Here is the full original context, which reveals all elements needed (to my knowledge) to understand the context:


Introduction to Nutrition – Food for Health (edX) >> Discussion >> Week 6: Proteins and Health >> Questions on Proteins and Health >>

_______________(asked ± 2/2015 by Vincent Verheyen)_______________

Measures of protein quality: PDCAAS doesn't incorporate "multiple" limiting amino acids?

We saw in 6.7: Reading: limiting amino acid:

The limiting amino acid is the amino acid that is least abundant in a dietary protein source in comparison with the average human body protein.

Then we saw in 6.7: Reading: measures of protein quality, that a current way of measuring protein quality is the:

PDCAAS (Protein Digestibility Corrected Amino Acid Score).

And we were explained that:

The Amino Acid Score (AAS) for any particular protein is calculated by comparing the level of the limiting amino acid in the protein in question to the level of the same amino acid in a reference protein. The PDCAAS is the AAS corrected for digestibility. (Thus, the formula for calculating the PDCAAS is AAS x digestibility where AAS equals mg of limiting amino acid in 1 g of test protein / mg of same amino acid in 1 g of reference protein). The PDCAAS has a maximum value of 1.0 (or 100). Proteins having values higher than 1.0 are rounded off to 1.0.

So, then I began reading the suggested article: Protein quality evaluation twenty years after the introduction of the protein digestibility corrected amino acid score method, since I found it strange that this measure PDCAAS seems not to incorporate the difference in quality between e.g. the following types of protein:

  • a protein that has 1 amino acid that is very poor in 1 amino acid.
  • another protein that is very poor in 2 amino acids.

I haven't read the article all the way through, but I've read all the issues with their measure PDCAAS as well as its parent measure AAS that are noted in S186-S187, or Table 1; and this table doesn't seem to explicitly refer to this limitation.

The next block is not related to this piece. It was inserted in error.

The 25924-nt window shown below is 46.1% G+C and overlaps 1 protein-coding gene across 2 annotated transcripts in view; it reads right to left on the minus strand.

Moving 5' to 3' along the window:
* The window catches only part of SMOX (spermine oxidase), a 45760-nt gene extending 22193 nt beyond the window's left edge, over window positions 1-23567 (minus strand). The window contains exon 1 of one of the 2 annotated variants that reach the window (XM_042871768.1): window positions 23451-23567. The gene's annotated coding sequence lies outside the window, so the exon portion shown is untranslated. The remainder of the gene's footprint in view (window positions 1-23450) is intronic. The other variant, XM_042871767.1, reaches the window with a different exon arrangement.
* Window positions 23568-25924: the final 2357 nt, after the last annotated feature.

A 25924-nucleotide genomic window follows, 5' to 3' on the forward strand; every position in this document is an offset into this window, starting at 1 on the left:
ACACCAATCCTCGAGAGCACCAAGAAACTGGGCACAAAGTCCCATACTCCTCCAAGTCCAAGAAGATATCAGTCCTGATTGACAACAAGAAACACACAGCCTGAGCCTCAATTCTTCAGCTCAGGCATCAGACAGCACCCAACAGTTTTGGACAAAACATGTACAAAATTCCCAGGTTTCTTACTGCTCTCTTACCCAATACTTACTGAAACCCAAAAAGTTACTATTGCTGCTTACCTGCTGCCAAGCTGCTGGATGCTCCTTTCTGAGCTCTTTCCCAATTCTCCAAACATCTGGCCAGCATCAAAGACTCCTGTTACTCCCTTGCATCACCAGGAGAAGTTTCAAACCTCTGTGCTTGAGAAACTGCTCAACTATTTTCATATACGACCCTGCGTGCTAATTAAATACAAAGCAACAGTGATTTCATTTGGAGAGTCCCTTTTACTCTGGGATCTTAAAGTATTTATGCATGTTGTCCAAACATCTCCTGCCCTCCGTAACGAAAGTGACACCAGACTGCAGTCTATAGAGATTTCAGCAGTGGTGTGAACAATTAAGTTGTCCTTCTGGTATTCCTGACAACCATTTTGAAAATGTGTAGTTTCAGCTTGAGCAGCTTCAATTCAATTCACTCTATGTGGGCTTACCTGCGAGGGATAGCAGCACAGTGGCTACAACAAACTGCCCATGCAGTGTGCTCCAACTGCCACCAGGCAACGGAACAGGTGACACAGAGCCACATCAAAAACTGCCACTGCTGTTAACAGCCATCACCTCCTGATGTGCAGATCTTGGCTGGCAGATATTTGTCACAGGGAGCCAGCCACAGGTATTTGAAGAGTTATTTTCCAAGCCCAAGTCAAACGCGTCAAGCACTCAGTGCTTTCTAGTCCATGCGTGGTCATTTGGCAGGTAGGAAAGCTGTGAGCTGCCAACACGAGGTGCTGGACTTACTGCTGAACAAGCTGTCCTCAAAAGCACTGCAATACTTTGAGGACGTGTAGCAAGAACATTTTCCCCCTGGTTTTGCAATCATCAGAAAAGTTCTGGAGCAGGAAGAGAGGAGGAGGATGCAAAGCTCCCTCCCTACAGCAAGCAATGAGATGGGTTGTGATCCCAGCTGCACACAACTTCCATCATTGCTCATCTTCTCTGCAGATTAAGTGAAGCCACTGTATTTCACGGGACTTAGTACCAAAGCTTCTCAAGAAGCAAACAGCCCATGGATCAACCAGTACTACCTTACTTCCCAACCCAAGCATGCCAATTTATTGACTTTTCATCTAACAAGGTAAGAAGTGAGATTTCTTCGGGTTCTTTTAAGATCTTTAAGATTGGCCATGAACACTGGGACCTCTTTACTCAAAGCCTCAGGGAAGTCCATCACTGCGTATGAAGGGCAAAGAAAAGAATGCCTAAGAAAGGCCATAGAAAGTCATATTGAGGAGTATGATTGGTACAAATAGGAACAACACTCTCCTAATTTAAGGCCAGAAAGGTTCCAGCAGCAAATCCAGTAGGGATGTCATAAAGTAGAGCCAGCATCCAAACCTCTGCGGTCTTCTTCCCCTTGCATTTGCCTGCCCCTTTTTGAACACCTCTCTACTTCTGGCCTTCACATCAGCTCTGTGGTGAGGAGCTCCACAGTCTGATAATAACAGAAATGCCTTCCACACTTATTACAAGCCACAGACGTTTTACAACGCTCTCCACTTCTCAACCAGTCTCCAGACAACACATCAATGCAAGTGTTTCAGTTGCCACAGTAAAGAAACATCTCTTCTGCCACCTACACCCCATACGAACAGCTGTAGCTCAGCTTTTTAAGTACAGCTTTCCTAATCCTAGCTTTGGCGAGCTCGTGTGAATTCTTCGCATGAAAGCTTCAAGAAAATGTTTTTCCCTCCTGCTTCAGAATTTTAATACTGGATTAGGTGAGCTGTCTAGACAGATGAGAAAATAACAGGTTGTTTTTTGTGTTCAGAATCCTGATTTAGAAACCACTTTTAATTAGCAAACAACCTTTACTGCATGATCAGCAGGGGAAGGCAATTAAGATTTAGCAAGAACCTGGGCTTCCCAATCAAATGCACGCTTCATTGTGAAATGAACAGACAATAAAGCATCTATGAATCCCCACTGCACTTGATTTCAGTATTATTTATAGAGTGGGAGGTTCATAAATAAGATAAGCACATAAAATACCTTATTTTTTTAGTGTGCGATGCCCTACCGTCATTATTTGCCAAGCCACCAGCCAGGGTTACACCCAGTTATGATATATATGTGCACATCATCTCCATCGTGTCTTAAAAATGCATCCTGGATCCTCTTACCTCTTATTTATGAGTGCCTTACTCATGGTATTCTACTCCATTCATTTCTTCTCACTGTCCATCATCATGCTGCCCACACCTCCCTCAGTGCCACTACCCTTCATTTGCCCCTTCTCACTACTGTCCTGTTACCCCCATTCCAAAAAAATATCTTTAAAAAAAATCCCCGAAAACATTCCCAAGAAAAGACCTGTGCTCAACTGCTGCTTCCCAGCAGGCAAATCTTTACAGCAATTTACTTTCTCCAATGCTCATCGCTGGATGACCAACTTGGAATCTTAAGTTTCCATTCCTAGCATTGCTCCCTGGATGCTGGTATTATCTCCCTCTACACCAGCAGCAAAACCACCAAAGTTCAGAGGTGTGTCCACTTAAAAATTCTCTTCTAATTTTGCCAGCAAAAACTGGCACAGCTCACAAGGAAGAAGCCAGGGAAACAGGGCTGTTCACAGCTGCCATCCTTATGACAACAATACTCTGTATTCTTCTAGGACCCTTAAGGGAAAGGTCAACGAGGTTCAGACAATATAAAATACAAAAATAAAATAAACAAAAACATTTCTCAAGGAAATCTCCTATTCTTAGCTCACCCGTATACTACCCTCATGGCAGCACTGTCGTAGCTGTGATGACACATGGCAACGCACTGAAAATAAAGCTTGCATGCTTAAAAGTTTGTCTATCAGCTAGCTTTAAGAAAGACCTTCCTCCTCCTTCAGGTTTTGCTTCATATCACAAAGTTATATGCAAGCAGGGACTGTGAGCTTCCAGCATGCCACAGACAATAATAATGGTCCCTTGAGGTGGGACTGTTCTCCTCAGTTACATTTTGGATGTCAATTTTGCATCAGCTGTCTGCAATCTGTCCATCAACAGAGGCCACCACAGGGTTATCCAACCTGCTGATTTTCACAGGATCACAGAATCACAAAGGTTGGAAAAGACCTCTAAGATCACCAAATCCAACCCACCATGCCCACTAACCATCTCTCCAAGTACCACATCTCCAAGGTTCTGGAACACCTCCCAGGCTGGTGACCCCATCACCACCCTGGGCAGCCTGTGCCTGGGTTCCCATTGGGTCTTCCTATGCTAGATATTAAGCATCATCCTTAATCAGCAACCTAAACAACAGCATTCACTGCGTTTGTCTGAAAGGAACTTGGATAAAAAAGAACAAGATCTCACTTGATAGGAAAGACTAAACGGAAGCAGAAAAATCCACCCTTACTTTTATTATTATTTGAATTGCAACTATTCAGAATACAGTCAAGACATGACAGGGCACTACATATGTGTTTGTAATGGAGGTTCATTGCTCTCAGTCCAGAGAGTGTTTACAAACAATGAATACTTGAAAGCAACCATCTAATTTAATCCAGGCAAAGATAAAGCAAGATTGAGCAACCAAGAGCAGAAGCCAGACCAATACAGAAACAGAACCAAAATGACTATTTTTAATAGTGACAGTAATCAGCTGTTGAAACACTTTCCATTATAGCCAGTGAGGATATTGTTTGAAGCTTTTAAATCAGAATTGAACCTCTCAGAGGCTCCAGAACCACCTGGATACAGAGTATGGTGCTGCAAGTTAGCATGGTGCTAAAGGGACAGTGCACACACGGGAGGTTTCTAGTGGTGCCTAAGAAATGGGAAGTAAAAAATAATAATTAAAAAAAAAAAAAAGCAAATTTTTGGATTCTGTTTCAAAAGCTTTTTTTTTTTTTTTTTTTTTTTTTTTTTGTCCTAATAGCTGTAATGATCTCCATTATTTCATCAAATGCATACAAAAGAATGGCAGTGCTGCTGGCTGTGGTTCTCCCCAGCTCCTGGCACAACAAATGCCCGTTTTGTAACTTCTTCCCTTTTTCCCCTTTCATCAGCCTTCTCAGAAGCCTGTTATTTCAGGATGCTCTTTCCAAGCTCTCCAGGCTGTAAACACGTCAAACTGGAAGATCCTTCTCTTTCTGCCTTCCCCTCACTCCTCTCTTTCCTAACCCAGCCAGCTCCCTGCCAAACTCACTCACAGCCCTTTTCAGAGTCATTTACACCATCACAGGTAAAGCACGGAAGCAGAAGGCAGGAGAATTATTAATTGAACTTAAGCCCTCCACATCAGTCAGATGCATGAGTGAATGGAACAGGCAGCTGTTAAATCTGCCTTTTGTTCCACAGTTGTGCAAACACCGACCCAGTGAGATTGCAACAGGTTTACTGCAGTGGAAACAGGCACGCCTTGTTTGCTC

Am I not understanding PDCAAS correctly, or is there indeed a lot of room for improvement of their measure?

As I understand it now, this is not assessed by the PDCAAS, but I would argue that incorporating such "multiple limiting amino acids", so to speak; might give a more reasonable overall assessment of the protein quality; while at the same time, I understand of course that metrics can use arbitrary definitions, each providing different information.

_______________(answered ± 2/2015 by Sander Kersten)_______________

You correctly point out that PDCAAS and AAS only take into account the one limiting amino acid. A certain protein may be low in more than one amino acid but only one amino acid can be truly limiting.

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Not my merits but of a certain professor in statistics e.a., of which I haven't yet got permission to specify his/her name (+ translated):

It seems sensible to use a t-test for 2 samples with paired observations. If the condition of normality would not be satisfied, you can seek refuge in non-parametric alternatives such as the sign test or the Wilcoxon signed-rank test (cf. Wikipedia) for 2 samples.

Another approach, which I think would be fit as well, is to use a simple "least squares"-analysis.